for string quartet and live electronics (1993)

UA Paris 1993 (Ensemble court-ciruit, IRCAM)Score

Recording 

Commentary 

Luca Francesconi told me once that he forbids his students from beginning a piece for tape with a slow crescendo starting from nothing. This quote is originally from a discussion about composition models and how certain compositional strategies have become clichéd. It's certainly not about rules and prohibitions of this kind, but it is true that music genres also carry their own clichés around with them.  
In live electronics, too, more specifically in the live transformation of sound, there are traditional strategies. Instrumental sound is exposed and gradually expanded using live electronics, that is they become condensed (for example by delay and self-overlay), or get microscoped. This creates complex, often deliberately unpredictable situations. Musicians respond to the resulting sound. This method, however, can also become a cliché itself: that of sound multiplication. 
In “cocoon”, live electronics does not function to expand or condense instrumental sound. Instead, there is a principle of systematic structural involvement of transformations in the development of the material. This material consists of very simple musical elements (single notes, chords, noise-like actions, pulsating events) that are associated with a particular type of transformation just as articulation is part of a sound that is being produced. Thanks to the low dynamics of the string quartet, the different elements are predominantly mediated by the live electronics. 
These elements enter into a relationship to one another via a musical discourse and the type of relationship (for instance, same or different) is made clear by the use of live electronics, that is to say: analytically orchestrated. As a result, each single tone is sometimes transformed by a different live electronic circuit. Beyond this, there are phases, in which several different transformations articulate the same tone in a different way and produce a kind of polyphony in addition to what the instruments are playing

Duration 

11 min

Instrumentation 

2 violins, viola, violoncello
4-6 loudspeakers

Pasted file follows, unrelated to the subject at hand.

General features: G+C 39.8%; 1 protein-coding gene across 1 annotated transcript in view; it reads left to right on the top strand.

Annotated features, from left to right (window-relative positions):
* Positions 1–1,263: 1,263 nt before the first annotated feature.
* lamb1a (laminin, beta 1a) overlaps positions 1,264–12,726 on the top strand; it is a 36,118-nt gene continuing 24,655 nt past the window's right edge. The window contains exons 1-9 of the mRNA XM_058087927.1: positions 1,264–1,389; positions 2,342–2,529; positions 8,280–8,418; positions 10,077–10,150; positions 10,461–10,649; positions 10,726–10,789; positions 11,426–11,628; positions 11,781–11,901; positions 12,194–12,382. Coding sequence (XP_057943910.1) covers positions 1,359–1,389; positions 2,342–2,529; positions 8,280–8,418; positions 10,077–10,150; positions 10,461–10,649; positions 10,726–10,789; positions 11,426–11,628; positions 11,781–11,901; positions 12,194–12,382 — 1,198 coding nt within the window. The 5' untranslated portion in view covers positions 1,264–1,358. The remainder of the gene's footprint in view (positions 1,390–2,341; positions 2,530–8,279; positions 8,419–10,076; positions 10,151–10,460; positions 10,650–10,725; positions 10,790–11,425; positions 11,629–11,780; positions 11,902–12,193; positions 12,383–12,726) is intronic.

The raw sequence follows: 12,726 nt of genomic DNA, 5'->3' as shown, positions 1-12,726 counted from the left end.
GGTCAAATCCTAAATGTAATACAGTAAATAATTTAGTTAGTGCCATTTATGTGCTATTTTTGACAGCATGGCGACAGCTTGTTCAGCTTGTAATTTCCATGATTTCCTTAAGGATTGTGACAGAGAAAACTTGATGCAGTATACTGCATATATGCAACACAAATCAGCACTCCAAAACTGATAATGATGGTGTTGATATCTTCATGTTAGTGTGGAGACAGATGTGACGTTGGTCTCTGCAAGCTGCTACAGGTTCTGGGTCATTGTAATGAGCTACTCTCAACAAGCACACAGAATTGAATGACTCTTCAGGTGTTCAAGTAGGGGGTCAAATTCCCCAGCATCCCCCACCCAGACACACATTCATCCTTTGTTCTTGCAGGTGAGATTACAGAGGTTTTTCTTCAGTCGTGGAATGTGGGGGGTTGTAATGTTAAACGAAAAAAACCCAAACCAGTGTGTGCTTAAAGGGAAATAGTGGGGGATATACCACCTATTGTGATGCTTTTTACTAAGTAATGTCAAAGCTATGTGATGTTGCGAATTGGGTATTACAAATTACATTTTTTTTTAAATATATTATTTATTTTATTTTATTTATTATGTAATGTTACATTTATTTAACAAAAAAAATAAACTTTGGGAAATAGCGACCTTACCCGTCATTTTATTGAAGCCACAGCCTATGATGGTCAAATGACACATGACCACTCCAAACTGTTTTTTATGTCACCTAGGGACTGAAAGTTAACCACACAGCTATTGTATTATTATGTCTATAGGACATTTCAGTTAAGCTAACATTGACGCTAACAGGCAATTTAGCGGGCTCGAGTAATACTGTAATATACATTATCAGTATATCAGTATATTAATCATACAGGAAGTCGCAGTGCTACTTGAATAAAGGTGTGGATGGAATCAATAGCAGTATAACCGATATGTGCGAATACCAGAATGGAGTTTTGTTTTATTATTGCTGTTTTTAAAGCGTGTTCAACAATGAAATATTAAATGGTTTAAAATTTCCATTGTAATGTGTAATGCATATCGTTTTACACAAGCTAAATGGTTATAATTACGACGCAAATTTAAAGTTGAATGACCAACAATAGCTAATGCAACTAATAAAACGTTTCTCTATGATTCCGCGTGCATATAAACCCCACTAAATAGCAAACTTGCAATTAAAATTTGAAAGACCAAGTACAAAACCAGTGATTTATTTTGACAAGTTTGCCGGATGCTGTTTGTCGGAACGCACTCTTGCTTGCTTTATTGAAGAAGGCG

Macintosh computer, MAX/msp (cycling74)

 

for string quartet and live electronics (1993) UA Paris 1993 (Ensemble court-ciruit, IRCAM) Score Recording   " Commentary   Luca Francesconi told me... read more »
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for string quartet and live electronics (1993)

UA Paris 1993 (Ensemble court-ciruit, IRCAM)Score

Recording 

Commentary 

Luca Francesconi told me once that he forbids his students from beginning a piece for tape with a slow crescendo starting from nothing. This quote is originally from a discussion about composition models and how certain compositional strategies have become clichéd. It's certainly not about rules and prohibitions of this kind, but it is true that music genres also carry their own clichés around with them.  
In live electronics, too, more specifically in the live transformation of sound, there are traditional strategies. Instrumental sound is exposed and gradually expanded using live electronics, that is they become condensed (for example by delay and self-overlay), or get microscoped. This creates complex, often deliberately unpredictable situations. Musicians respond to the resulting sound. This method, however, can also become a cliché itself: that of sound multiplication. 
In “cocoon”, live electronics does not function to expand or condense instrumental sound. Instead, there is a principle of systematic structural involvement of transformations in the development of the material. This material consists of very simple musical elements (single notes, chords, noise-like actions, pulsating events) that are associated with a particular type of transformation just as articulation is part of a sound that is being produced. Thanks to the low dynamics of the string quartet, the different elements are predominantly mediated by the live electronics. 
These elements enter into a relationship to one another via a musical discourse and the type of relationship (for instance, same or different) is made clear by the use of live electronics, that is to say: analytically orchestrated. As a result, each single tone is sometimes transformed by a different live electronic circuit. Beyond this, there are phases, in which several different transformations articulate the same tone in a different way and produce a kind of polyphony in addition to what the instruments are playing

Duration 

11 min

Instrumentation 

2 violins, viola, violoncello
4-6 loudspeakers
Macintosh computer, MAX/msp (cycling74)

 

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